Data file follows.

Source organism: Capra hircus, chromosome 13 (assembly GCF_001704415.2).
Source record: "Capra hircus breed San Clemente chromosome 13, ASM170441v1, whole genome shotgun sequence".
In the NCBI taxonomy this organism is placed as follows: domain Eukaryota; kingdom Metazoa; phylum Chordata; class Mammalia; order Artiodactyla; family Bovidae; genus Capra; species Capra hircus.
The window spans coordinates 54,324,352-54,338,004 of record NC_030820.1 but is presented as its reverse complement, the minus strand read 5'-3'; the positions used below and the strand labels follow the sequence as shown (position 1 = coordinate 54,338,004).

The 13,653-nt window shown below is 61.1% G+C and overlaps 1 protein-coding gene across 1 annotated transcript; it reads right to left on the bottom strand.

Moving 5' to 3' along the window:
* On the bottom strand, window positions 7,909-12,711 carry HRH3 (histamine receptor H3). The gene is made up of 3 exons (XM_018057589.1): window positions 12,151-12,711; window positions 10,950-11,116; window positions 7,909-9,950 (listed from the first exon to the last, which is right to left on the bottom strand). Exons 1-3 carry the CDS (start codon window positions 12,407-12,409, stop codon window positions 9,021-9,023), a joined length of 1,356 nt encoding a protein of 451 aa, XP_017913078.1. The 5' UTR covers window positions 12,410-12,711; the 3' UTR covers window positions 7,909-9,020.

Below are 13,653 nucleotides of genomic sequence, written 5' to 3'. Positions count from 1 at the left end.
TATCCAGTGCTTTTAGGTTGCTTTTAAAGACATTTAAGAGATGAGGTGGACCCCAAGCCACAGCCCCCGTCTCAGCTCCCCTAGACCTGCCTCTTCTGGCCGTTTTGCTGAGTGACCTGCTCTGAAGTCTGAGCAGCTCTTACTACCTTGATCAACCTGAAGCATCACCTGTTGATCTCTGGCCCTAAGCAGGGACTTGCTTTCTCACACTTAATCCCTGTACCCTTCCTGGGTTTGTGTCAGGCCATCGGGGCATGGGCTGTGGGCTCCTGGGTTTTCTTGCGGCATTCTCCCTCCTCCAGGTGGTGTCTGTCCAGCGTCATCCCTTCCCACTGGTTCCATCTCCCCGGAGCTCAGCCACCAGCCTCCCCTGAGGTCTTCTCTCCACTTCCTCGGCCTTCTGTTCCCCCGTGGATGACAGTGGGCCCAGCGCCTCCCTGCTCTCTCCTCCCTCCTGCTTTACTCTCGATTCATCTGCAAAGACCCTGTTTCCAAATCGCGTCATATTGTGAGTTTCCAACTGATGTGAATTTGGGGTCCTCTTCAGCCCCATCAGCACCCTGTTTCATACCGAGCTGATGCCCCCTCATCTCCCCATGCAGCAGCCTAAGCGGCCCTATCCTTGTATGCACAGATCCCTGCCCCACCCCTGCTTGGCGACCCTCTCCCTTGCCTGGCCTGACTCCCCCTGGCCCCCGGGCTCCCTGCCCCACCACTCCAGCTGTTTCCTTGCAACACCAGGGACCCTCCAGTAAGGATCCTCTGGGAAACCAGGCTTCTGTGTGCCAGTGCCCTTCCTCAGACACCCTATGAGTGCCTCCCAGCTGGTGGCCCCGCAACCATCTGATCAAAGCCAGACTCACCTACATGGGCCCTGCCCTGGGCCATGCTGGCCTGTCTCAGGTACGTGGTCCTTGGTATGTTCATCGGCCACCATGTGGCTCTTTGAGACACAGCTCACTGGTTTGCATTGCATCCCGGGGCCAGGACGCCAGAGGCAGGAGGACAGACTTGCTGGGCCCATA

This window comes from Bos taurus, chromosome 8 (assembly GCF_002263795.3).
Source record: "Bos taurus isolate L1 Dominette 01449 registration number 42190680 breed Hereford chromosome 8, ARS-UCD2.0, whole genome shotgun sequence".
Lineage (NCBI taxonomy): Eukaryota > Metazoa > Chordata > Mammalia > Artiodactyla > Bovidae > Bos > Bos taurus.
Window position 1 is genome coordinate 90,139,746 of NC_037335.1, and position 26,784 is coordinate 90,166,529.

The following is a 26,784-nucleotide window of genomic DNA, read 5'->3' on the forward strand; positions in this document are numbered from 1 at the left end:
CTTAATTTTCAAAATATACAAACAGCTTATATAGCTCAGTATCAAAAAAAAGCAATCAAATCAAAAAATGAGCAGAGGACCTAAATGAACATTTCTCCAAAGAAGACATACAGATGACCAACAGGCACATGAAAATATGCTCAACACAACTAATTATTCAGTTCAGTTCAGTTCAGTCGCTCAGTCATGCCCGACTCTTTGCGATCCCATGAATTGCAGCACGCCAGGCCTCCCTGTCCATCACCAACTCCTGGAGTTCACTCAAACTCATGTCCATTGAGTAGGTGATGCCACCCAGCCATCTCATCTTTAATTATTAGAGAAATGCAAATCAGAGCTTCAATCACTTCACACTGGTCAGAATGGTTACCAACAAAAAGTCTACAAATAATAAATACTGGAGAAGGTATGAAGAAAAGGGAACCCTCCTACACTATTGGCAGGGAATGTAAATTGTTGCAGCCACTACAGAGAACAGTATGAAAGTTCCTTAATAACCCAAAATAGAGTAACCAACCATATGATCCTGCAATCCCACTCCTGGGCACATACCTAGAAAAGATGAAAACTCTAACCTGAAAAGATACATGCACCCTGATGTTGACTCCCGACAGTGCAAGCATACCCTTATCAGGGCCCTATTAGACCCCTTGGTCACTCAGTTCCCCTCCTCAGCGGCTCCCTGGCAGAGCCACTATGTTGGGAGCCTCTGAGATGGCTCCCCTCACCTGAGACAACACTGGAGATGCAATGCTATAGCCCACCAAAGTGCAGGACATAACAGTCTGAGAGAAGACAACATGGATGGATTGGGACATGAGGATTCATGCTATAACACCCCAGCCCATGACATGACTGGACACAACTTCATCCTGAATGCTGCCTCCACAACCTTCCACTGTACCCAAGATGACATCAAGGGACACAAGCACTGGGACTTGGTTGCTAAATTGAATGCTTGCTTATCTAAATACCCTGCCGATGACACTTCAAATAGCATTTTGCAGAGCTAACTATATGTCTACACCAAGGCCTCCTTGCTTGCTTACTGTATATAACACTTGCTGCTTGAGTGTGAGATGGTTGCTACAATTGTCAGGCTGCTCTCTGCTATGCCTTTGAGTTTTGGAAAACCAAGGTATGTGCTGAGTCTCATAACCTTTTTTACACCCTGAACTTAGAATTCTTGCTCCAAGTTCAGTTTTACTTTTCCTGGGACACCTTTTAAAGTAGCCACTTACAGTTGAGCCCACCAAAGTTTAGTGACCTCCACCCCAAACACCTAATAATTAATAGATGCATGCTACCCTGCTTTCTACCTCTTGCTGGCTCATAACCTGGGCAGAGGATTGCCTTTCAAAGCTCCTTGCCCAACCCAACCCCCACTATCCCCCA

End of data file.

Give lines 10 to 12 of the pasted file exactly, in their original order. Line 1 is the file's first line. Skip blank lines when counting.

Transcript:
This window comes from Bos taurus, chromosome 8 (assembly GCF_002263795.3).
Source record: "Bos taurus isolate L1 Dominette 01449 registration number 42190680 breed Hereford chromosome 8, ARS-UCD2.0, whole genome shotgun sequence".
Lineage (NCBI taxonomy): Eukaryota > Metazoa > Chordata > Mammalia > Artiodactyla > Bovidae > Bos > Bos taurus.